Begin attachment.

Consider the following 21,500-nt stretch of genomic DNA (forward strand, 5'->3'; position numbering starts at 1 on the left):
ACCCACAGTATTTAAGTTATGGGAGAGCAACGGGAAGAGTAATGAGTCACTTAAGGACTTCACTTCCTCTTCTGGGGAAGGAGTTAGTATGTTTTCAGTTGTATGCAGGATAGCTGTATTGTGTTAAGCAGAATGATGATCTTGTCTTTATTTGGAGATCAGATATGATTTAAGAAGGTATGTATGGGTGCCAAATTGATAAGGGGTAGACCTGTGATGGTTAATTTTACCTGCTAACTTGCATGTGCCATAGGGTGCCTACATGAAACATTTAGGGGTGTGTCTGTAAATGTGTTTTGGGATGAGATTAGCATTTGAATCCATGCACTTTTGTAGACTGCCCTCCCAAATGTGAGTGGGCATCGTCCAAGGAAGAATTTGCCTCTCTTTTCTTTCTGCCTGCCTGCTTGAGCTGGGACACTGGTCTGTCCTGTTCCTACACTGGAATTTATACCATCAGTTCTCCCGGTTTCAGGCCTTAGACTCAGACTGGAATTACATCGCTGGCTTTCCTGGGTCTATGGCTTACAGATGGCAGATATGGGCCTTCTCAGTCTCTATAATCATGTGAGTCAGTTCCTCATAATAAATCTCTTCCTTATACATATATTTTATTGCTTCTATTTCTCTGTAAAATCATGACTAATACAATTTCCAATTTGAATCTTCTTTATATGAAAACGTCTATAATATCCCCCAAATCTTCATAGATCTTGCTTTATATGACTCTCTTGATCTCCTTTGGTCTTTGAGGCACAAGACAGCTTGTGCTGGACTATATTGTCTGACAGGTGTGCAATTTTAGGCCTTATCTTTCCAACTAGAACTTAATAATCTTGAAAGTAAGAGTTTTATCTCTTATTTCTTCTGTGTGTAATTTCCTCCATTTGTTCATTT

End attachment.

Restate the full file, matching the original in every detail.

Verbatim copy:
Consider the following 21,500-nt stretch of genomic DNA (forward strand, 5'->3'; position numbering starts at 1 on the left):
ACCCACAGTATTTAAGTTATGGGAGAGCAACGGGAAGAGTAATGAGTCACTTAAGGACTTCACTTCCTCTTCTGGGGAAGGAGTTAGTATGTTTTCAGTTGTATGCAGGATAGCTGTATTGTGTTAAGCAGAATGATGATCTTGTCTTTATTTGGAGATCAGATATGATTTAAGAAGGTATGTATGGGTGCCAAATTGATAAGGGGTAGACCTGTGATGGTTAATTTTACCTGCTAACTTGCATGTGCCATAGGGTGCCTACATGAAACATTTAGGGGTGTGTCTGTAAATGTGTTTTGGGATGAGATTAGCATTTGAATCCATGCACTTTTGTAGACTGCCCTCCCAAATGTGAGTGGGCATCGTCCAAGGAAGAATTTGCCTCTCTTTTCTTTCTGCCTGCCTGCTTGAGCTGGGACACTGGTCTGTCCTGTTCCTACACTGGAATTTATACCATCAGTTCTCCCGGTTTCAGGCCTTAGACTCAGACTGGAATTACATCGCTGGCTTTCCTGGGTCTATGGCTTACAGATGGCAGATATGGGCCTTCTCAGTCTCTATAATCATGTGAGTCAGTTCCTCATAATAAATCTCTTCCTTATACATATATTTTATTGCTTCTATTTCTCTGTAAAATCATGACTAATACAATTTCCAATTTGAATCTTCTTTATATGAAAACGTCTATAATATCCCCCAAATCTTCATAGATCTTGCTTTATATGACTCTCTTGATCTCCTTTGGTCTTTGAGGCACAAGACAGCTTGTGCTGGACTATATTGTCTGACAGGTGTGCAATTTTAGGCCTTATCTTTCCAACTAGAACTTAATAATCTTGAAAGTAAGAGTTTTATCTCTTATTTCTTCTGTGTGTAATTTCCTCCATTTGTTCATTT